10. Because with that line Perl will try to run it and fail but without that
    line the shell will run it successfully.

    If you want to save the program in the file '11.pl' then use this:

    #!/usr/bin/perl
    use warnings;
    use strict;
    use Socket;

    while ( <> ) {
    chomp;
    my ( $address, $port ) = split /:/ or next;
    my $number = inet_aton $address;
    my $ip = inet_ntoa $number;
    print "$address:$port -> $ip:$port\n";
    }

    __END__


    And then run it as:

    ../11.pl mydomain.txt




    John
     
    John W. Krahn, Jan 30, 2009
    #10
  11. Hongyi Zhao

    Hongyi Zhao Guest

    Thanks, I've got it.
    If I want to redirect the output to a file, say myIP.txt, I know that
    the following line will be OK:

    ../11.pl mydomain.txt > myIP.txt

    But, it should be also possiable to redirect the output to a file
    within the above perl script, any hints on this?
     
    Hongyi Zhao, Jan 30, 2009
    #11

  12. my $outfile = '/some/other/myIP.txt';
    open my $OTHER, '>', $outfile or die "could not open '$outfile' $!";



    print $OTHER "$address:$port -> $ip:$port\n";
     
    Tad J McClellan, Jan 30, 2009
    #12
  13. Hongyi Zhao

    Hongyi Zhao Guest

    I use the following two lines:

    my $outfile = '~/myIP.txt';
    open my $OTHER, '>', $outfile or die "could not open '$outfile' $!";

    But, I'll mee the errors like this:

    $ ./DomainName2IP.pl cybersyndrome.pla5.txt
    Missing comma after first argument to open function at
    ../DomainName2IP.pl line 1
    3, near "'>>./you.txt';"
    Execution of ./DomainName2IP.pl aborted due to compilation errors.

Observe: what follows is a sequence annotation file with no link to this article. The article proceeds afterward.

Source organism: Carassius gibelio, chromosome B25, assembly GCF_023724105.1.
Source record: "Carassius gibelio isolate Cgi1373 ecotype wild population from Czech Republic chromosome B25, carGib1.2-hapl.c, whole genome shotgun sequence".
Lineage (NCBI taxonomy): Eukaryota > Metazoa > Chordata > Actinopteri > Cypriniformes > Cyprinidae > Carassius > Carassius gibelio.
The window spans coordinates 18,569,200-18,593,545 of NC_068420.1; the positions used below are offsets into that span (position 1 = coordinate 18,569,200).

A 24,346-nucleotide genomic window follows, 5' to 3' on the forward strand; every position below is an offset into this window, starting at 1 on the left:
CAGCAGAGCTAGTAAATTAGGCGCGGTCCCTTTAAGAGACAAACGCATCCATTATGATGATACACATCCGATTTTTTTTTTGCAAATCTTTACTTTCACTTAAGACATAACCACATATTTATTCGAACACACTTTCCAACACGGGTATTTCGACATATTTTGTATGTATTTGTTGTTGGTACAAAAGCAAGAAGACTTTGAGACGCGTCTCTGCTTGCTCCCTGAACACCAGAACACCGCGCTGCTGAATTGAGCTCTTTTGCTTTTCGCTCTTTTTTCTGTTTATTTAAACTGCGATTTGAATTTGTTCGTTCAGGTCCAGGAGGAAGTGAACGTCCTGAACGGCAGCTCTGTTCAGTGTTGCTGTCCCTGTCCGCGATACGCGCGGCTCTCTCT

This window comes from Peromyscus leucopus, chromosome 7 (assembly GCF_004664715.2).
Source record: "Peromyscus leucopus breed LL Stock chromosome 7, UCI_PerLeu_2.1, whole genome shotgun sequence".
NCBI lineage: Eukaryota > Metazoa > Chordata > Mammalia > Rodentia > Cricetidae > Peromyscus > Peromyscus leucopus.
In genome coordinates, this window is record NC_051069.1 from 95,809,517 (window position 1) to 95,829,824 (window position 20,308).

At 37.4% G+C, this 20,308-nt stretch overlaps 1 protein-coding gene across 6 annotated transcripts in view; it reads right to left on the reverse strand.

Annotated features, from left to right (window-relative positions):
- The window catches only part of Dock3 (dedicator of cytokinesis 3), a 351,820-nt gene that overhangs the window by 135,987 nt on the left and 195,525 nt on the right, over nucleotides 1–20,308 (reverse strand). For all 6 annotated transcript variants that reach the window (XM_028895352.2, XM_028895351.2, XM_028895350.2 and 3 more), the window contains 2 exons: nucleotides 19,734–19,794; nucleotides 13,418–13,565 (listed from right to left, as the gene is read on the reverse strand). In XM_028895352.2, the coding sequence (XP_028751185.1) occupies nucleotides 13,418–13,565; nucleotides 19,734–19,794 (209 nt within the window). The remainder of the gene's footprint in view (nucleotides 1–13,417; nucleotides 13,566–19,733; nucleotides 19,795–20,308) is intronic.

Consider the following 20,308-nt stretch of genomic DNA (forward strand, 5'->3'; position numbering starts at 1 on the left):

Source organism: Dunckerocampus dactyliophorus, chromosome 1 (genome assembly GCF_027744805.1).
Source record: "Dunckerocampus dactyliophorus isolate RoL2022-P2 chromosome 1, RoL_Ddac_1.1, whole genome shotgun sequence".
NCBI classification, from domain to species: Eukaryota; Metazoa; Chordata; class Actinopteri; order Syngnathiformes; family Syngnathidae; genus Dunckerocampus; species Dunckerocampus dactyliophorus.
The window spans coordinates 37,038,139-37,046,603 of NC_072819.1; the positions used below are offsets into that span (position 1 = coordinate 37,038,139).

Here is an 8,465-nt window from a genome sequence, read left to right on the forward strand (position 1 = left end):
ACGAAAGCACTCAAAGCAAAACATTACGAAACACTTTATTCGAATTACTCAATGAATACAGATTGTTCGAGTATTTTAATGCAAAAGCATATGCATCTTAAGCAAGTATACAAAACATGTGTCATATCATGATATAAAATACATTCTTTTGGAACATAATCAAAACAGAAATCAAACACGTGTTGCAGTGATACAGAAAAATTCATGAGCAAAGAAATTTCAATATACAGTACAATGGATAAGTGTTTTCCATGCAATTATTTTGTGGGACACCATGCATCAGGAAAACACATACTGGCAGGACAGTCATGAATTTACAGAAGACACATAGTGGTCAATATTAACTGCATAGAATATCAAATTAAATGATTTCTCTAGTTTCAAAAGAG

Hongyi Zhao, Jan 30, 2009
    #13

  14. Using tilde (~) to mean "home directory" is a shell feature.

    Perl is not the shell, so that feature is not available.

    my $outfile = '/home/zhao/myIP.txt';
    or
    my $outfile = 'myIP.txt'; # write to current directory
    or
    my $outfile = './myIP.txt'; # same thing

    ^^^^^^^
    ^^^^^^^

    Where did "you.txt" come from?

    Are you sure you have the right code going with the right error message?
     
    Tad J McClellan, Jan 30, 2009
    #14
  15. Hongyi Zhao

    Ted Zlatanov Guest

    TJM> Using tilde (~) to mean "home directory" is a shell feature.

    TJM> Perl is not the shell, so that feature is not available.

    Well, glob("~/.cshrc") works OK for me, so the feature is available. It
    uses File::Glob in recent Perls...

    Ted
     
    Ted Zlatanov, Jan 30, 2009
    #15
  16. Hongyi Zhao

    Hongyi Zhao Guest

    You're right, there's a bug line in the code used by me, which is come
    from the previous attempt by me.

    I've sorted it out, thanks again.

    Regards,
     
    Hongyi Zhao, Jan 31, 2009
    #16
  17. Only if the $HOME is '/home/zhao'.

    my $outfile = "$ENV{HOME}/myIP.txt";

    is the equivalent to ~/myIP.txt.

    (or use glob, as Ted suggested)

    hp
     
    Peter J. Holzer, Jan 31, 2009
    #17
  18. Hongyi Zhao

    Hongyi Zhao Guest

    If I want to do the opposite thing, i.e., conversion from IP to domain
    name, what should I revise this script to do the trick.

    In fact, I've post another news on this thing, but that script meet
    errors in my case, and furthermore, it looks more complex then this
    one.
     
    Hongyi Zhao, Jan 31, 2009
    #18

  19. #!/usr/bin/perl
    use warnings;
    use strict;
    use Socket;

    while ( <> ) {
    chomp;
    my ( $address, $port ) = split /:/ or next;
    my $number = inet_aton $address;
    my $name = gethostbyaddr $number, AF_INET;
    print "$address:$port -> $name:$port\n";
    }

    __END__




    John
     
    John W. Krahn, Jan 31, 2009
    #19
  20. Hongyi Zhao

    Hongyi Zhao Guest

    Thanks a lot, John.

    Thanks for others who give me helps or constructive advices again.

    Regards,
     
    Hongyi Zhao, Feb 1, 2009
    #20